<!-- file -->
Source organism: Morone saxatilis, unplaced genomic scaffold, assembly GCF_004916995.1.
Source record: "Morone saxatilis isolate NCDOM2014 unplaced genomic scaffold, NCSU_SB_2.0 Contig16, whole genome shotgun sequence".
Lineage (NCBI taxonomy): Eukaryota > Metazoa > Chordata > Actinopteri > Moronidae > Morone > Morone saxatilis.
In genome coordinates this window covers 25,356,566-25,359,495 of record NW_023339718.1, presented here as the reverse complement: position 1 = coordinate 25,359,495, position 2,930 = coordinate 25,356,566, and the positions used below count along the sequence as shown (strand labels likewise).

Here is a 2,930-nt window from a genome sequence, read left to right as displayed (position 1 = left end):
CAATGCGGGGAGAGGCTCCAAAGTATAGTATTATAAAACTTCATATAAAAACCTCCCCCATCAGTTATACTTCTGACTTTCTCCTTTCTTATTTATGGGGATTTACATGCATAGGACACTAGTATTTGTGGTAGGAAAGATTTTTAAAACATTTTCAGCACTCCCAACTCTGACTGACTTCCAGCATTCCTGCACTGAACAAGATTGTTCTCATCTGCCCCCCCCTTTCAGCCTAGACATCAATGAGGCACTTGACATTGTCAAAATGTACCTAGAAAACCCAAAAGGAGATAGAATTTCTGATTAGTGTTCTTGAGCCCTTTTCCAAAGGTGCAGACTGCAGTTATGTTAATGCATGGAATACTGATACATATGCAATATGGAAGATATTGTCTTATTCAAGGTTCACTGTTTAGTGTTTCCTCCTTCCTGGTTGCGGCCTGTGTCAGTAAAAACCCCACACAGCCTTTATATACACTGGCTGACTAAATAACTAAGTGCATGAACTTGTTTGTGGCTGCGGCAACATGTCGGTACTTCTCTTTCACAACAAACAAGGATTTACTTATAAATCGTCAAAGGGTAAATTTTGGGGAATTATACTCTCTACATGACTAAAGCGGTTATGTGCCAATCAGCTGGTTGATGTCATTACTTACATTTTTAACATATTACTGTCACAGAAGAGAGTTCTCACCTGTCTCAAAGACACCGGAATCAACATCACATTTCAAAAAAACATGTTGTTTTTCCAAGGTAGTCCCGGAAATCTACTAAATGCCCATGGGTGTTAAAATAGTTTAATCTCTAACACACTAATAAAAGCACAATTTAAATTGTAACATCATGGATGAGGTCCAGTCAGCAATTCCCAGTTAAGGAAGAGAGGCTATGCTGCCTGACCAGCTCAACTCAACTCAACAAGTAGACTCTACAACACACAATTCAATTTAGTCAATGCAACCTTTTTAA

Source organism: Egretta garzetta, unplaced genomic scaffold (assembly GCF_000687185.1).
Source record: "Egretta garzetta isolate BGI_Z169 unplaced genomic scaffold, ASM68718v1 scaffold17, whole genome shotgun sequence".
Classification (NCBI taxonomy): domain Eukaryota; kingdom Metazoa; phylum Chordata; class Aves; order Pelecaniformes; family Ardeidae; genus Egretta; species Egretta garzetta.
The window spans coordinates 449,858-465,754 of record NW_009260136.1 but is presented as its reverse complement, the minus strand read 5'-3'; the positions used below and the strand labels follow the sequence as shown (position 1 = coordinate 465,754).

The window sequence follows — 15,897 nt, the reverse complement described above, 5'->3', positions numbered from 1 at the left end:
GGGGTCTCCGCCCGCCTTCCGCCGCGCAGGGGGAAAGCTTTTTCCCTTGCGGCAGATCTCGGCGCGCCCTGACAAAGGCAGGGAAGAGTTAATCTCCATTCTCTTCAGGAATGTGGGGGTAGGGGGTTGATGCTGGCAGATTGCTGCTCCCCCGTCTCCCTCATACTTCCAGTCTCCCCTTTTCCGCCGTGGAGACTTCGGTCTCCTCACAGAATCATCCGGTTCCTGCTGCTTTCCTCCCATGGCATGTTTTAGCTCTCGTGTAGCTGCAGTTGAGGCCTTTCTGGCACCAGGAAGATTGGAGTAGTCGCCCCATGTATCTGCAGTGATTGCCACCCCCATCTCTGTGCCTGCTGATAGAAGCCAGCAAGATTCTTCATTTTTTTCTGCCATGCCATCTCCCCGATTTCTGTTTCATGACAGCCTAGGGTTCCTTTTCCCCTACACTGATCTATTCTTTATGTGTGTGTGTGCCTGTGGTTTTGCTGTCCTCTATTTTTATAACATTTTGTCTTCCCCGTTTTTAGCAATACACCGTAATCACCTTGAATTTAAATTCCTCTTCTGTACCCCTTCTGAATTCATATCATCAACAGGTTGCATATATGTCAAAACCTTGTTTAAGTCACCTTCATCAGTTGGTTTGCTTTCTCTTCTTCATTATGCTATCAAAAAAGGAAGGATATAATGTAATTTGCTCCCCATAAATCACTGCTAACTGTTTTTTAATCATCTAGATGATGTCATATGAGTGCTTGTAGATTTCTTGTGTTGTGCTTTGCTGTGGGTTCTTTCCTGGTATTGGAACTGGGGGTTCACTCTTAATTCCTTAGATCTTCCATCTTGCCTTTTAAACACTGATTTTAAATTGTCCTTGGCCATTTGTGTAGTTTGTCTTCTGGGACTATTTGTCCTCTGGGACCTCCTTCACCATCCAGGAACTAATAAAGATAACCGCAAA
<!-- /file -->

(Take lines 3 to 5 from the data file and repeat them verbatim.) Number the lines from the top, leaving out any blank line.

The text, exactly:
Lineage (NCBI taxonomy): Eukaryota > Metazoa > Chordata > Actinopteri > Moronidae > Morone > Morone saxatilis.
In genome coordinates this window covers 25,356,566-25,359,495 of record NW_023339718.1, presented here as the reverse complement: position 1 = coordinate 25,359,495, position 2,930 = coordinate 25,356,566, and the positions used below count along the sequence as shown (strand labels likewise).

Here is a 2,930-nt window from a genome sequence, read left to right as displayed (position 1 = left end):